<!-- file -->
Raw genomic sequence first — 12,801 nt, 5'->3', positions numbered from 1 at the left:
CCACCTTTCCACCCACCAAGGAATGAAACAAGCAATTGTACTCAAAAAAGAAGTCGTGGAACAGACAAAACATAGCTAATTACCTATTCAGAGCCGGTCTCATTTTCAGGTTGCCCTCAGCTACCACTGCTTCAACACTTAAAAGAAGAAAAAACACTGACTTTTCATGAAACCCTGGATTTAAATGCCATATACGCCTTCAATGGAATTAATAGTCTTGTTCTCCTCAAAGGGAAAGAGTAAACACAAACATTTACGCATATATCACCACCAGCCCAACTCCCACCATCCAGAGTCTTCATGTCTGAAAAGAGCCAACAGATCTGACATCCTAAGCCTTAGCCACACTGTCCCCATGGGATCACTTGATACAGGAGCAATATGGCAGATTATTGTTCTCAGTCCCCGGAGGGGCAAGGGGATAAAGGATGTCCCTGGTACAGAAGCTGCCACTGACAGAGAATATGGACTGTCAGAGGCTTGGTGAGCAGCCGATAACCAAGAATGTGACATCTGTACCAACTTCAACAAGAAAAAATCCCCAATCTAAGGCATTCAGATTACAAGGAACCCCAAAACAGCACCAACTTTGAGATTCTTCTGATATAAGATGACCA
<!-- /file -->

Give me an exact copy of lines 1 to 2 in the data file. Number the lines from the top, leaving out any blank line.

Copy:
Raw genomic sequence first — 12,801 nt, 5'->3', positions numbered from 1 at the left:
CCACCTTTCCACCCACCAAGGAATGAAACAAGCAATTGTACTCAAAAAAGAAGTCGTGGAACAGACAAAACATAGCTAATTACCTATTCAGAGCCGGTCTCATTTTCAGGTTGCCCTCAGCTACCACTGCTTCAACACTTAAAAGAAGAAAAAACACTGACTTTTCATGAAACCCTGGATTTAAATGCCATATACGCCTTCAATGGAATTAATAGTCTTGTTCTCCTCAAAGGGAAAGAGTAAACACAAACATTTACGCATATATCACCACCAGCCCAACTCCCACCATCCAGAGTCTTCATGTCTGAAAAGAGCCAACAGATCTGACATCCTAAGCCTTAGCCACACTGTCCCCATGGGATCACTTGATACAGGAGCAATATGGCAGATTATTGTTCTCAGTCCCCGGAGGGGCAAGGGGATAAAGGATGTCCCTGGTACAGAAGCTGCCACTGACAGAGAATATGGACTGTCAGAGGCTTGGTGAGCAGCCGATAACCAAGAATGTGACATCTGTACCAACTTCAACAAGAAAAAATCCCCAATCTAAGGCATTCAGATTACAAGGAACCCCAAAACAGCACCAACTTTGAGATTCTTCTGATATAAGATGACCA